Comenius Project with Bundesrealgymnasium Vienna

 For our first mobility in Copenhagen Denmark, we will be exchanging different activities that have been diffused through the schools, allowing the kids themselves to have a chance to express their thoughts and ideas about diversity in Europe through art.  Last week in the Bundesrealgymnasium in Vienna`s 14th District we explored devising a logo that could express a their representations of a connected Europe and of Austria. I was surprised and excited to see them incorporating the symbols of the Resienrad (big wheel) in Vienna and instead of carriages to take the people in, there were stars, just like the European flag.  So these once perhaps obvious, stark symbols were innovatively transformed into diverse expressions.
  So that there was a mix between the different and specific symbol from Vienna and the broader connecting symbol of Europe.  A 'mischen' (mix) between the two.  As their confidence grew they experimented with the Viennese and European symbols further turning their creations into logos, first very detailed and accurate drawings and eventually pairing them down, to be graphic ideograms.  (When finished their innovative logos will be uploaded here).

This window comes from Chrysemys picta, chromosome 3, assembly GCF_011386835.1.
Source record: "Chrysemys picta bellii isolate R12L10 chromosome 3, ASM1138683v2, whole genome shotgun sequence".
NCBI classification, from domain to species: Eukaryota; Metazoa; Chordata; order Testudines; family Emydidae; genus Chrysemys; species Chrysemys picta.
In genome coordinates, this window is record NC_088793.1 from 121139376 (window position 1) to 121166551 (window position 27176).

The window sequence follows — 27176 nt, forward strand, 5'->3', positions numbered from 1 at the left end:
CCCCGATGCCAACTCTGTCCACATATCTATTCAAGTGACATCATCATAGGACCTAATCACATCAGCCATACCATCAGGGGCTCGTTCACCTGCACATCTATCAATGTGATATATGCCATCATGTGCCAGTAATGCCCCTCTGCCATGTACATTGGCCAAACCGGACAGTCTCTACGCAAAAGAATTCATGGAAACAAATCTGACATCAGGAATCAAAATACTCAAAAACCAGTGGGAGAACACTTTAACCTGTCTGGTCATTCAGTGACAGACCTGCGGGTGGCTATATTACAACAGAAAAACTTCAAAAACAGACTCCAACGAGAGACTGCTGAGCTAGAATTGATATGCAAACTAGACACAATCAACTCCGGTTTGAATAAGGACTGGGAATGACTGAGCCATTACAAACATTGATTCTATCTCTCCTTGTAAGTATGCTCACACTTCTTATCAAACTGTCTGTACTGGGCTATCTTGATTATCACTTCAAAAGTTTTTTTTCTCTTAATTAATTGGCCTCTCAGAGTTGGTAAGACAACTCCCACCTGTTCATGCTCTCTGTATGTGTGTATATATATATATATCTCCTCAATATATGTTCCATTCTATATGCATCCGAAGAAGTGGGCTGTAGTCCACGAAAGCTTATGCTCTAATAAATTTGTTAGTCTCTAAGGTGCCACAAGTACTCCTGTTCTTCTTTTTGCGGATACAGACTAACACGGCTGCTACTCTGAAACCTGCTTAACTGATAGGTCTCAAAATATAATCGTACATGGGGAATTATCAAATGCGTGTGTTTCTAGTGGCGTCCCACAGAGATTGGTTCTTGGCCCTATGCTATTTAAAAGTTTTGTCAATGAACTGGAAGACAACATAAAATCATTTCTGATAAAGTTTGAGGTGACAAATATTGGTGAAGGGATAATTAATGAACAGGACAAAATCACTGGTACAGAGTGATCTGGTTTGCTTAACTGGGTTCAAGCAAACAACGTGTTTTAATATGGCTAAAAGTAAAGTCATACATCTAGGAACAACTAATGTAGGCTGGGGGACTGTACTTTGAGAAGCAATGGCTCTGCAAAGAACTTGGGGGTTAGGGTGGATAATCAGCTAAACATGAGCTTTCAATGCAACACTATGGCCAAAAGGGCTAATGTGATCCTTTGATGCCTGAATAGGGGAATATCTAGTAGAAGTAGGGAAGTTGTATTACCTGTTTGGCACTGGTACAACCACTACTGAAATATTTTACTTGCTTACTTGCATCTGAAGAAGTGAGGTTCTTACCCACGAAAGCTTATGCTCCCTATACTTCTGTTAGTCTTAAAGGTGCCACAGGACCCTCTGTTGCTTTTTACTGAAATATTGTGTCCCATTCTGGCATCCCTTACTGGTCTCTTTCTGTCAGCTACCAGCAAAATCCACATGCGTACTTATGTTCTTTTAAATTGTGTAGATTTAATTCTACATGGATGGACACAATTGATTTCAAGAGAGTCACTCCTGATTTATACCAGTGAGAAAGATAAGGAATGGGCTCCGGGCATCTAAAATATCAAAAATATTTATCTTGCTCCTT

Once they had created their own ideograms it was easier this week to see how ancient and modern ideograms had been created in the eight different countries of the Comenius project.  As a task we were to create images of diversity in Europe, since the theme of the project is connecting through our differences.   We explored the murals in Vienna particularly at Secession, looking at the use of narrative in linking the symbols, and ideograms.
 In Diego Rivera`s murals, people dominate the narrative, diverse, colourful with symbols from the Day of the Dead festival that is so intrinsic to Mexico celebrating the dead as well as more universal ones such as the dove of peace.
 So in taking each country in turn starting with Copenhagen in Denmark, the class explored symbols that resonate with that city that simultaneously draw people to the country, connecting us, but with a feeling of difference.
 Ancient symbols from Latvia have reworked themselves into contemporary designs on clothing, buildings and in people`s homes, so that they have become an ubiquitous throughout the Latvian cultural landscape. 
 In Bulgaria, ideograms were used for days of the week as well as ancient gods that similar to Latvia have seeped into every day cultural consciousness

In Poland there is a strong symbol: The Kotwica (Polish for Anchor) was a World War II emblem of the Polish Secret State and Armia Krajowa (Home Army, or AK). It was created in 1942 by members of the AK Wawer "Small Sabotage" unit as an easily usable emblem for the Polish struggle to regain independence. The initial meaning of the initials "PW" was "Pomścimy Wawer" ("We will avenge Wawer"). The Wawer Massacre was considered to be one of the first large scale massacres of Polish civilians by Nazi Germany in occupied Poland. At first, Polish scouts from sabotage groups painted the whole phrase upon walls. However, this was soon shortened to two letters, P and W, due to time constraints.